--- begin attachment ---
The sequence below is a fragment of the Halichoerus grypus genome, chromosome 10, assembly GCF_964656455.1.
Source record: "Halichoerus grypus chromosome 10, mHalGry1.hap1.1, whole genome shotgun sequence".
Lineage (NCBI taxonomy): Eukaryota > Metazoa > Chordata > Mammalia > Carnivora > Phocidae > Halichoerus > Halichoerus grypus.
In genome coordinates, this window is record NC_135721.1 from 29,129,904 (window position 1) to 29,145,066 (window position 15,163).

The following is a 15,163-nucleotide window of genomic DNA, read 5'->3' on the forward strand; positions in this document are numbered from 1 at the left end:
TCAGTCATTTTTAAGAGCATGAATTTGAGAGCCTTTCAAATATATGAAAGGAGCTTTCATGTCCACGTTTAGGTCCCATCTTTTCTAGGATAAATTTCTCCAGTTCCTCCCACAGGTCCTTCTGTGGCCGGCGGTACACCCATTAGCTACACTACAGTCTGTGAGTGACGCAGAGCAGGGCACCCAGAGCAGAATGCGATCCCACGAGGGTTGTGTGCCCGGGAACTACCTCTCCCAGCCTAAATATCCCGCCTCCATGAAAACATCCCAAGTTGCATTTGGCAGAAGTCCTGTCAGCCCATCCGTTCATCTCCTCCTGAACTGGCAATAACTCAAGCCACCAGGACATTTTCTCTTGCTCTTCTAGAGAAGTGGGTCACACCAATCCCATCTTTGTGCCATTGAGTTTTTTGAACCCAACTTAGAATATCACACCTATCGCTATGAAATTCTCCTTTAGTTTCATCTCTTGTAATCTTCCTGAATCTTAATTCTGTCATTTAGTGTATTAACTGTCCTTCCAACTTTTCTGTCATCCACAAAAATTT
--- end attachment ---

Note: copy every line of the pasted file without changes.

The sequence below is a fragment of the Halichoerus grypus genome, chromosome 10, assembly GCF_964656455.1.
Source record: "Halichoerus grypus chromosome 10, mHalGry1.hap1.1, whole genome shotgun sequence".
Lineage (NCBI taxonomy): Eukaryota > Metazoa > Chordata > Mammalia > Carnivora > Phocidae > Halichoerus > Halichoerus grypus.
In genome coordinates, this window is record NC_135721.1 from 29,129,904 (window position 1) to 29,145,066 (window position 15,163).

The following is a 15,163-nucleotide window of genomic DNA, read 5'->3' on the forward strand; positions in this document are numbered from 1 at the left end:
TCAGTCATTTTTAAGAGCATGAATTTGAGAGCCTTTCAAATATATGAAAGGAGCTTTCATGTCCACGTTTAGGTCCCATCTTTTCTAGGATAAATTTCTCCAGTTCCTCCCACAGGTCCTTCTGTGGCCGGCGGTACACCCATTAGCTACACTACAGTCTGTGAGTGACGCAGAGCAGGGCACCCAGAGCAGAATGCGATCCCACGAGGGTTGTGTGCCCGGGAACTACCTCTCCCAGCCTAAATATCCCGCCTCCATGAAAACATCCCAAGTTGCATTTGGCAGAAGTCCTGTCAGCCCATCCGTTCATCTCCTCCTGAACTGGCAATAACTCAAGCCACCAGGACATTTTCTCTTGCTCTTCTAGAGAAGTGGGTCACACCAATCCCATCTTTGTGCCATTGAGTTTTTTGAACCCAACTTAGAATATCACACCTATCGCTATGAAATTCTCCTTTAGTTTCATCTCTTGTAATCTTCCTGAATCTTAATTCTGTCATTTAGTGTATTAACTGTCCTTCCAACTTTTCTGTCATCCACAAAAATTT